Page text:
Remembering Delaware Fondly

‘When you finally go back to your old home, you find it wasn’t the old home you missed but your childhood.’–Sam Ewing

calm body of water near rocks and trees during day
Photo by Craig Adderley on

When we first learned we’d be moving from North Carolina to Oregon back in 2013 for MarshFox’s job, we planned our trek across America to accommodate stops to see all our friends and family. With him being gone so much during the peak of the Middle East campaigns, and I’m talking years not months, trips to our childhood homes had been few and far between. Add on the fact we knew being 5000 miles away from one family and close to 3000 away from the other once we were relocated, trips might be infrequent.

I think most of my Facebook followers at that time knew about my plan to “hit the shelves across America” on my little trip and make sure my book, titled then The Executive Officer’s Wife, was in as many book stores and on as many library shelves as possible before I hit the Oregon state line with plans to blanket Oregon and Washington when I was settled a bit. (Bear in mind, this was a few years prior to my sabbatical from the publishing world). Upon talking to a few librarians, I soon discovered my Delaneys of Delware series was more than welcome to join The Executive Officer’s Wife on four shelves, the first being in my husband’s hometown of Seaford, Delaware. The Delaneys of Delaware books are set in Seaford and the surrounding area, some key landmarks in the books being mentioned by name, others serving as inspiration for settings and backdrops. So, it was with great enthusiasm the library staff said yes to the books being sent as soon as I could get them there.

The one mar on this fantastic first stop along the road across country? The library my husband had described to me and was so excited to revisit doesn’t exist anymore. Apparently, while we marched around the globe, time marched on at home and there is a nice new library in its stead built across the street from the Ross Mansion, once home to Governor William Henry Harrison Ross, one of the most popular governors in Delaware history. He was at one point smuggled out of the country with a federal warrant on his head. (That’s another story for another day.) The grounds of the mansion are beautiful and the historical significance is both entertaining and educational. You can find out more about Ross Mansion here.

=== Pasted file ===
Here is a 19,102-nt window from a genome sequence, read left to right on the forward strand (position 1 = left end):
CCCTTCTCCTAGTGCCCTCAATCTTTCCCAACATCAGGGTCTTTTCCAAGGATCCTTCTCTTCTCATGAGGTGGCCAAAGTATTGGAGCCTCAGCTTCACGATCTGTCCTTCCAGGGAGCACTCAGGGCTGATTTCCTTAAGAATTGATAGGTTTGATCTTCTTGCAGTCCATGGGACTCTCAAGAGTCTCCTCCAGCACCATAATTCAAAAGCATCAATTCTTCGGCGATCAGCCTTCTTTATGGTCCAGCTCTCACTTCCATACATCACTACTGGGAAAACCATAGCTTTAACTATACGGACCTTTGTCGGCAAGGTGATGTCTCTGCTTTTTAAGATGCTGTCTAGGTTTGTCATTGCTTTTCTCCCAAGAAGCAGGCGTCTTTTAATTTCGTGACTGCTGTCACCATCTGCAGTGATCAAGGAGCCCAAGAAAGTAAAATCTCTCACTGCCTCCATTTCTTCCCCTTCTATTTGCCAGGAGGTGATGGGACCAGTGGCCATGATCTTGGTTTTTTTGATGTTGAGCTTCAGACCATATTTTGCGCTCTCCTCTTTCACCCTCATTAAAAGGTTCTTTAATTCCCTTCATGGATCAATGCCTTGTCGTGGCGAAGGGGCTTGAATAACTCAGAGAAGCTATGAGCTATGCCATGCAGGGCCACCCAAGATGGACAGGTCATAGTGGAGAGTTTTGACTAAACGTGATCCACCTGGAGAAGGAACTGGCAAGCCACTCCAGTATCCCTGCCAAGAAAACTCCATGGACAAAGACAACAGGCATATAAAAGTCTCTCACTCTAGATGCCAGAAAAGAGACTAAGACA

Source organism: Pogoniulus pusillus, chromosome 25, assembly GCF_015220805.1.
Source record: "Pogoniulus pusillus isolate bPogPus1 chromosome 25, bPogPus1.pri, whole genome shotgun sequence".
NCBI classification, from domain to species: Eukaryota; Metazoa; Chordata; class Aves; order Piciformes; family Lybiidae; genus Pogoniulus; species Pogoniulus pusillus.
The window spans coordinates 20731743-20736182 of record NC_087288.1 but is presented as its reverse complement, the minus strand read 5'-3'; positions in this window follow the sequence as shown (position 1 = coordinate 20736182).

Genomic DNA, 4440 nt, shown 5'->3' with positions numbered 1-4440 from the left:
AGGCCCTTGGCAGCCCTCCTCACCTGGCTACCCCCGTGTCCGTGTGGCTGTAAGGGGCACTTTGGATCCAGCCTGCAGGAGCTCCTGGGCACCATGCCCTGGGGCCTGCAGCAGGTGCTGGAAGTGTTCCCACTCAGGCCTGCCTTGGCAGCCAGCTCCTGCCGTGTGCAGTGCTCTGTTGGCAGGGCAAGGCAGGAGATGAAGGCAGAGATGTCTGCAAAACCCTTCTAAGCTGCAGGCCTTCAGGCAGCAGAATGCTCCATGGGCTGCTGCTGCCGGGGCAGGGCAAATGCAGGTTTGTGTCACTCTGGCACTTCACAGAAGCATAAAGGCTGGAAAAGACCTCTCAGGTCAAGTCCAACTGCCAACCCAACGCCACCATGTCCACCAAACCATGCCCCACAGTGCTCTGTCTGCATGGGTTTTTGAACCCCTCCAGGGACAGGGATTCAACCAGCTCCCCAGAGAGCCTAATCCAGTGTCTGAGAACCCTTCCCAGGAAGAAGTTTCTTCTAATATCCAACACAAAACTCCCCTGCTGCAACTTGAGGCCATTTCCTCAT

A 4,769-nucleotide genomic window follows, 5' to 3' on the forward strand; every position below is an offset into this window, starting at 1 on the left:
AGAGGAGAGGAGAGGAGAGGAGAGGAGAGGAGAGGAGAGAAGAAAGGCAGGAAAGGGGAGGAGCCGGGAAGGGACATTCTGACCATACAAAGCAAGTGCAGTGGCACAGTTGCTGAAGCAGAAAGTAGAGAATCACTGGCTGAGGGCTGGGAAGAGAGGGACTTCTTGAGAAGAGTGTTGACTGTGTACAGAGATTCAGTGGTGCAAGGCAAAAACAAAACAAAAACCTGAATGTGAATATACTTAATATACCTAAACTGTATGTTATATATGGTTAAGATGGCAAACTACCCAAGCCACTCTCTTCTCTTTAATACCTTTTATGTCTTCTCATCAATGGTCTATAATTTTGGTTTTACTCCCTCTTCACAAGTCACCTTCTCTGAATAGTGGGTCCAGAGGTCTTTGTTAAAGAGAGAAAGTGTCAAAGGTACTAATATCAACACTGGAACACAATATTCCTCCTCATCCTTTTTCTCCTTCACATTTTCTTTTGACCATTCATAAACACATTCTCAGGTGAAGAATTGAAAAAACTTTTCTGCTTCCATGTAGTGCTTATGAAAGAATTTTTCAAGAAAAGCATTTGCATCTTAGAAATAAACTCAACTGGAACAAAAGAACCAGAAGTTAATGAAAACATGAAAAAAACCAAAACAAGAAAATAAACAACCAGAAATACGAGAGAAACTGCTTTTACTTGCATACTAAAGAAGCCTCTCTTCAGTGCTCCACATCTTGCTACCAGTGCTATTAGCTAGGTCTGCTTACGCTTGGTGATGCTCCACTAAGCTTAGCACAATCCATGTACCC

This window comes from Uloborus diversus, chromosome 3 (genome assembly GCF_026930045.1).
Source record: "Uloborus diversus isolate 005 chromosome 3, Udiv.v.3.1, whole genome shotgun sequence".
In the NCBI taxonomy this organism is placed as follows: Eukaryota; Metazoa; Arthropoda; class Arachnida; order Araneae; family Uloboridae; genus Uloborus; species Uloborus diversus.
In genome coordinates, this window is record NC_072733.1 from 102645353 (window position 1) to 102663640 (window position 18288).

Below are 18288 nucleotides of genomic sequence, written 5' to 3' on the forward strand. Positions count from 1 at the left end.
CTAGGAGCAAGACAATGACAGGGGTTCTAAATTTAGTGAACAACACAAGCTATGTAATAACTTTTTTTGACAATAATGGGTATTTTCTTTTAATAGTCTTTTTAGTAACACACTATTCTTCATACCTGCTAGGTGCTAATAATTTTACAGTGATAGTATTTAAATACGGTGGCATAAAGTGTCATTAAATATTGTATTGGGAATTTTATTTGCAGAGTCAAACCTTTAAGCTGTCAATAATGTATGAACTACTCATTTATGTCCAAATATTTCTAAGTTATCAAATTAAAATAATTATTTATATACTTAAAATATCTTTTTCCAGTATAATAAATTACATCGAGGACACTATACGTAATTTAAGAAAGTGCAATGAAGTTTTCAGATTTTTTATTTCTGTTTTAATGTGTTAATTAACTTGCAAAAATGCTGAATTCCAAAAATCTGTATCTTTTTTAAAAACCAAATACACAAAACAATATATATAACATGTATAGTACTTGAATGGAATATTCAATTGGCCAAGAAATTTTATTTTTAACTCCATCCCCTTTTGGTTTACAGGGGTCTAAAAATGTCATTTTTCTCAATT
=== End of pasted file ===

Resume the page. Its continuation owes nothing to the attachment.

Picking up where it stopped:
While Ross Mansion is a fascinating topic, I sort of wandered away from today’s blog subject. Now we’re back…the library. It was disheartening for my husband to realize the Seaford of his childhood is fading away and a new Seaford is stepping in where it once stood. Thus, the quote from Sam Ewing above. Homes change but our memories of those childhood places don’t. The things we see and do and smell and experience? Those all remain the same.

It was while pondering the enormity of that thought I realized that as a writer I have the power to preserve those things and have in fact done so in the Delaneys of Delaware series. I’ve captured pieces of Sussex County and kept them as MarshFox remembers them and as I remember being introduced to them some twenty plus years ago when we took our very first road trip together.

With that in mind, I thought I’d share some of the secrets from the Delaneys of Delaware series over the course of the next few weeks beginning with the first book, A Slower, Lower Love.

When I first thought to write a story about slower, lower Delaware and set it against Seaford and the surrounding area, it was a stand-alone idea. I thought to write the one book and move on because at that point in my career I was a stand-alone writer and had all of one title under my belt.

A Slower Lower Love is the story of Cait O’Kelley and Bryce Delaney both from pretty large families of Irish descent who settled in the Seaford area three and four generations ago respectively. People ask me constantly who are the Delaneys and O’Kelleys in real life. Truth be told, they are no one and everyone. Each member of the Delaney or O’Kelley family embodies someone or the qualities of someone I have met in my travels through Delware and often times are conglomerations of people. Are the families based on real families? Again, they aren’t true to life any particular clan from Seaford but instead figments of my imagination based in fact and loosely mimicking people I’ve met. However, places and things…I did take some places literally and some liberally.